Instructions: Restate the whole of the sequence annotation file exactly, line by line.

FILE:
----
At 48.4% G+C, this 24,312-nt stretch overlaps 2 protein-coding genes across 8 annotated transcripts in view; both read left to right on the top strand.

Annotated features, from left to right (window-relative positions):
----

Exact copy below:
At 48.4% G+C, this 24,312-nt stretch overlaps 2 protein-coding genes across 8 annotated transcripts in view; both read left to right on the top strand.

Annotated features, from left to right (window-relative positions):